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Pods make you more or less likely to buy

Discussion in 'General Yachting Discussion' started by olderboater, Dec 8, 2015.

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  1. amgscrap

    amgscrap Member

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    I have had IPS 600's and 900's. Only two and never triples. The cost to maintain was the same except for a little more oil. I believe double 900's would take less engine room space than triple 600's if you allow for enough space between the engines so they can be checked and services. The only advantages for a triple is it allows less draft because of the smaller props and does provide redundancy if one engine fails. You cannot steer a double if an engine fails except by way of throttles
  2. Capt J

    Capt J Senior Member

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    I just ran a 50' Prestige with twin IPS 600 and the boat steered and handled fine on 1 engine when I wanted to maneuver very slowly, like creep up to a bridge that I was ahead of schedule on. But agree the cost of maintaining twin 900's is just a touch more than the 600's, but a third engine is 50% more.
  3. AMG

    AMG YF Moderator

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    Just remember that the engines are bigger, the drives are bigger and in our boat which is designed for IPS/600 the IPS/900 (today IPS/950) will not even fit in. But in a bigger boat it could be a better option. (As we have IPS/1200 in our 80-footer).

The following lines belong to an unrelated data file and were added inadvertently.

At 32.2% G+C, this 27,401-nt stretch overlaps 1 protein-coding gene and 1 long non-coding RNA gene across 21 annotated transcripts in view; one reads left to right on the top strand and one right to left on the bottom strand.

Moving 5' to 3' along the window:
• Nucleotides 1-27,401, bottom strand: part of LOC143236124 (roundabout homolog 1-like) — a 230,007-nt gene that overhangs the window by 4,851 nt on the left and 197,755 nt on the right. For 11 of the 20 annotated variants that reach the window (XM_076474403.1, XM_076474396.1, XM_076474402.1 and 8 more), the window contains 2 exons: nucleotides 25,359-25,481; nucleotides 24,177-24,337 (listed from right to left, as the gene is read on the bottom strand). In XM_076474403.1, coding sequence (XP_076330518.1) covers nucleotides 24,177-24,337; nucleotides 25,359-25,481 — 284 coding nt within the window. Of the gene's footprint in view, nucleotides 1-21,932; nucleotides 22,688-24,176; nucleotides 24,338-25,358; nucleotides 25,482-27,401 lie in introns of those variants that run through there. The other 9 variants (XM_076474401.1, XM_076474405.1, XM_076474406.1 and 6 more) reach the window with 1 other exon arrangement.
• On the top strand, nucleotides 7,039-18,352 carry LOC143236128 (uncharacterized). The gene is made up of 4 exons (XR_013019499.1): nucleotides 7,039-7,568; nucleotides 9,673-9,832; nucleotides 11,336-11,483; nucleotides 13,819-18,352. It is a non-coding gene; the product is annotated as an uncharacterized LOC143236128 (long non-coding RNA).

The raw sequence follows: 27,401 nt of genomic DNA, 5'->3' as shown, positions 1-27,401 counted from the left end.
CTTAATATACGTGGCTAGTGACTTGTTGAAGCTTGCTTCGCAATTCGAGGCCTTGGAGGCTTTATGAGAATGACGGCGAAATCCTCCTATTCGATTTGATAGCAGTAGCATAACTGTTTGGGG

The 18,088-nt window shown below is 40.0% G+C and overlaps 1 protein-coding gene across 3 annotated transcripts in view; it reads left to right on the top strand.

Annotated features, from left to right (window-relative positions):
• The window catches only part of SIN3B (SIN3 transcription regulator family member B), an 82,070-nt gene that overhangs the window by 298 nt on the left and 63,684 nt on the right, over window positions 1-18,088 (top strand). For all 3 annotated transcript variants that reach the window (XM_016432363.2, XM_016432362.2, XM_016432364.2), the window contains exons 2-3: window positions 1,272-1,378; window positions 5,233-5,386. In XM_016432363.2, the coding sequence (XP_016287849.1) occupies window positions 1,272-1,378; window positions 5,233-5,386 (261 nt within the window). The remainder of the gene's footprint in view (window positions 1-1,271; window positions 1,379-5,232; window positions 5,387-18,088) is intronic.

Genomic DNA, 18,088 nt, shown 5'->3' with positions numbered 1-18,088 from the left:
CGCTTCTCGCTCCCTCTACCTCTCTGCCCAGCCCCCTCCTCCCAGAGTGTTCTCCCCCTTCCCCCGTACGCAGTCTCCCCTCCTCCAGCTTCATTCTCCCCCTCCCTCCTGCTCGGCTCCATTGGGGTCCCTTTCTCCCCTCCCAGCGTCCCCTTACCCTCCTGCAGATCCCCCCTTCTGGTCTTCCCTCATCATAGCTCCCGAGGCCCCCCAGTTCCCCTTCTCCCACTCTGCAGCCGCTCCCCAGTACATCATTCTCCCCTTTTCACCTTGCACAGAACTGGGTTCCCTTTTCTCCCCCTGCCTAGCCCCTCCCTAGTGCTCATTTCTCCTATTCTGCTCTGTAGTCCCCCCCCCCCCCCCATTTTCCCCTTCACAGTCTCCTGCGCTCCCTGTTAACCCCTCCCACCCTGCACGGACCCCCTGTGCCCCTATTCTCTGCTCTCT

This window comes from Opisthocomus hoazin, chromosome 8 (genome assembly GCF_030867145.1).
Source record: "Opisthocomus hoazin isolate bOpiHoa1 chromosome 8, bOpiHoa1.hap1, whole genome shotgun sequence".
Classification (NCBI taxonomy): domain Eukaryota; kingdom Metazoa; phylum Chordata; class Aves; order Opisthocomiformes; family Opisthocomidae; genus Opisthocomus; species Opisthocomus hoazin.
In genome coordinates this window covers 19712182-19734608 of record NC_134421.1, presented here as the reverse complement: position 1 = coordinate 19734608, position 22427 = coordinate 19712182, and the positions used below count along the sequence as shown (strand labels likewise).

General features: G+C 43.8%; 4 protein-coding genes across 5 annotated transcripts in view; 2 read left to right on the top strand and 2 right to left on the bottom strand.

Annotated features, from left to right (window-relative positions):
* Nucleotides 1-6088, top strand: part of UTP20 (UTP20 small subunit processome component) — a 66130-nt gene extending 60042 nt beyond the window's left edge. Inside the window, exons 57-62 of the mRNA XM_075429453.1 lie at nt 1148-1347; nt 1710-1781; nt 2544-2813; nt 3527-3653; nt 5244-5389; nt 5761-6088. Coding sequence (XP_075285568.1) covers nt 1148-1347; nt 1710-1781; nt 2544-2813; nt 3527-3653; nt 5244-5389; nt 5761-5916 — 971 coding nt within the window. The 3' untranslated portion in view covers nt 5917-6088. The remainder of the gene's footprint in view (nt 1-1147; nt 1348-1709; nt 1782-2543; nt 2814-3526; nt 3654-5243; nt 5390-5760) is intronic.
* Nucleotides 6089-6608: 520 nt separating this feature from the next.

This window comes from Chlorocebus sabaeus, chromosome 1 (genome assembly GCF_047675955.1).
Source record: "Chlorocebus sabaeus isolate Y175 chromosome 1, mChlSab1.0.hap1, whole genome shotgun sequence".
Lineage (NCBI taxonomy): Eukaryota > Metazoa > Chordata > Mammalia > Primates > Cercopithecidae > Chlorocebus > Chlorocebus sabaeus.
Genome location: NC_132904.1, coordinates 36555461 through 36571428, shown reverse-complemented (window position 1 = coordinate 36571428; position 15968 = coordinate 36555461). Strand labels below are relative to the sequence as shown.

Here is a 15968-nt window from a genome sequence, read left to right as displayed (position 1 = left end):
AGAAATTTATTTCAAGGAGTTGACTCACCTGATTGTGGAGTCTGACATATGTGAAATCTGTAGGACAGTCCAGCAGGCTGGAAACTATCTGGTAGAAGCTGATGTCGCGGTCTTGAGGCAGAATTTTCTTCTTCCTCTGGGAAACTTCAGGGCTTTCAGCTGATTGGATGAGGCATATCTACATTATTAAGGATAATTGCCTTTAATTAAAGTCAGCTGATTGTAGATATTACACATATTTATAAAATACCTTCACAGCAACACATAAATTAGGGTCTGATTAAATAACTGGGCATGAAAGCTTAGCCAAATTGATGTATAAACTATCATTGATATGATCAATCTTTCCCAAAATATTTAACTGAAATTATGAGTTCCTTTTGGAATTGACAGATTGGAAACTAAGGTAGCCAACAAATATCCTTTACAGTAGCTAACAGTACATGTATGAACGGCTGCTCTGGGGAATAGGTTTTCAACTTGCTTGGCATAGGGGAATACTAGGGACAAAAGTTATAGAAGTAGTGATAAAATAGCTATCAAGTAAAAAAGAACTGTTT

4. olderboater

    olderboater Senior Member

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    I think it's a matter of the boat. The buyer for AMG's boat is so very different than the buyer for a Sunseeker or Prestige. Size is an issue with moving up in IPS size. One other advantage to the triples is the way some are setup for acceleration and for issues with either of the three. You don't just have triples, you have multiple options within those triples. Now I think triples did work against some of the smaller US built boats that had them a few years ago, people like Regal and I believe Cruisers had them. However, they had them largely because that was before the larger sized engines were developed. If you designed for triple 600's before there were 900's, then to redesign for twin 900's is a pretty major task.
  5. Capt J

    Capt J Senior Member

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    A major task to a degree, but that's what happens when technology evolves. You have to stay with the current technology or your competitors will pass you by. Part of the issue currently with the pods versus conventional drives in the same hull a lot of times, let's just use Sunseeker 63' or 65' as an example, is the pods are slower than the shaft version (at cruise). I think they'd be an easier sell if they were as faster or faster with better fuel economy.

    That Lazzara 75' LSX reminds me of the old 50' Cary's with 4-gas 454's and 4 Mercruiser outdrives. You can't give those old Cary's away in that configuration, even to a mercruiser mechanic. Just way too problematic and repair costs more than the boats worth, I see the boats with 4 pods going that way as they age.

    In the Cabo 40' hardtop (or flybridge) which is no longer produced. The Zues was the fastest option, 600 HP cummins engines burning 45 gph (both) at 32.5 knots, the largest shaft version was 800HP MAN's at 63 gph (both) and 31.3 knot cruise......it was an easier sale, faster AND more fuel efficient, a win win.....

    Personally I think the PODS really shine in a twin engine/pod installation. Triples you get a little more fuel efficiency than 2 shafts, but not enough in my mind to warrant the what if's in long term costs. And with 4 pods, the only thing you gain is maneuverability, very little if any fuel efficiency over 2 engines/shafts, and a heck of a lot more headache.
  6. AMG

    AMG YF Moderator